One of the biggest enemies of meaningful learning is boredom. As a team continually striving to grow and learn ourselves, we are very conscious that learning happens best when we are interested and engaged. With this in mind, we are excited to bring you some new lessons and quizzes for the beginning of the year that will hopefully help keep your students engaged in the classroom! Try these new stories for back-to-school hooks and let us know what your students think.


Still A Spy Vs. Spy World
This startling and engrossing story comes at just the right time politically. This story features the 2010 arrest and indictment of 10 Russian nationals who were masquerading as regular Americans. These agents, part of what the United States Department of Justice calls the ‘Illegals Program,’ allegedly endeavored to infiltrate many different areas of life and industry in the U.S. One was even a college professor! The NPR reporter interviews the former head of the British Intelligence agency MI6, whose expertise and knowledge shine through to make this intriguing story especially engaging!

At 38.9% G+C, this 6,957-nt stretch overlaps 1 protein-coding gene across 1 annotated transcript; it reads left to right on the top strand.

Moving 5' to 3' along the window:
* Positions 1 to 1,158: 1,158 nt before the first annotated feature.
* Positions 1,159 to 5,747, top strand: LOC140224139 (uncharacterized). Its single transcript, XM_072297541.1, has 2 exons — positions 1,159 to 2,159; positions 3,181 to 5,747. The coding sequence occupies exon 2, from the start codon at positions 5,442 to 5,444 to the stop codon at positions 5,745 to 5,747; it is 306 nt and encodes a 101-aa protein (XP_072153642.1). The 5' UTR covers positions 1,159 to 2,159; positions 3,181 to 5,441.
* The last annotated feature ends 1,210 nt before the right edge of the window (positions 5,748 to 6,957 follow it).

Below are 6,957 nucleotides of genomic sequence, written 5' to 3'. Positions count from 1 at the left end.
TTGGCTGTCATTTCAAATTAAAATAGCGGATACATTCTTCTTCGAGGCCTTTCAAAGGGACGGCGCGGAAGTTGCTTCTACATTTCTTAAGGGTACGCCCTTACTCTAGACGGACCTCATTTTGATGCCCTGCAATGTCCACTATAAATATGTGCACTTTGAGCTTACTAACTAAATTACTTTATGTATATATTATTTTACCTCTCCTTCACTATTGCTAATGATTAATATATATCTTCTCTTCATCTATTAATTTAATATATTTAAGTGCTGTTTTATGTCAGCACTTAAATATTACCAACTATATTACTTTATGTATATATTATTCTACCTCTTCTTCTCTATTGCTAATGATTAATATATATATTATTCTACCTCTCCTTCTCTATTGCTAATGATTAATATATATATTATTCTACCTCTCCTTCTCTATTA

Young Adult Dystopia
Of all of the genres that students enjoy , one seems to have become overwhelmingly popular. Dystopian novels and short stories have become increasingly commonplace in the young adult sections of libraries and bookstores everywhere. This story delves into some of the novels that are captivating teens and also tries to get at why this kind of literature has become so popular. Listen to this story to hear teens talk about how they feel about this kind of literature and what they believe they gain from it.




Post Traumatic Growth
As hurricane season peaks, it’s worth noting that the most damaging effects of a natural disaster can come after the actual event. This story addresses the mental health wounds that natural forces like hurricanes and tsunamis can cause in those populations that experience the calamities. Listen to an interview with a researcher who studied the mental health effects and outcomes experienced by young women in New Orleans after the devastating Hurricane Katrina. She explains how a majority of subjects in this study actually gained strength through surviving the catastrophe. This post-traumatic-growth, as it’s called, is exciting for researchers and can offer survivors hope in the aftermath of disaster.

We are always looking for engaging stories like these, so if you have any suggestions, please feel free to send them to! You might just find your story suggestion on Listenwise. We welcome any feedback, and we look forward to hearing from you.

Here are a few more new Listenwise stories that your students will hopefully find enjoyable and educational. Watch out for more and more lessons that will be published this fall, as we are seriously committed to providing a diverse collection where there is something for everyone.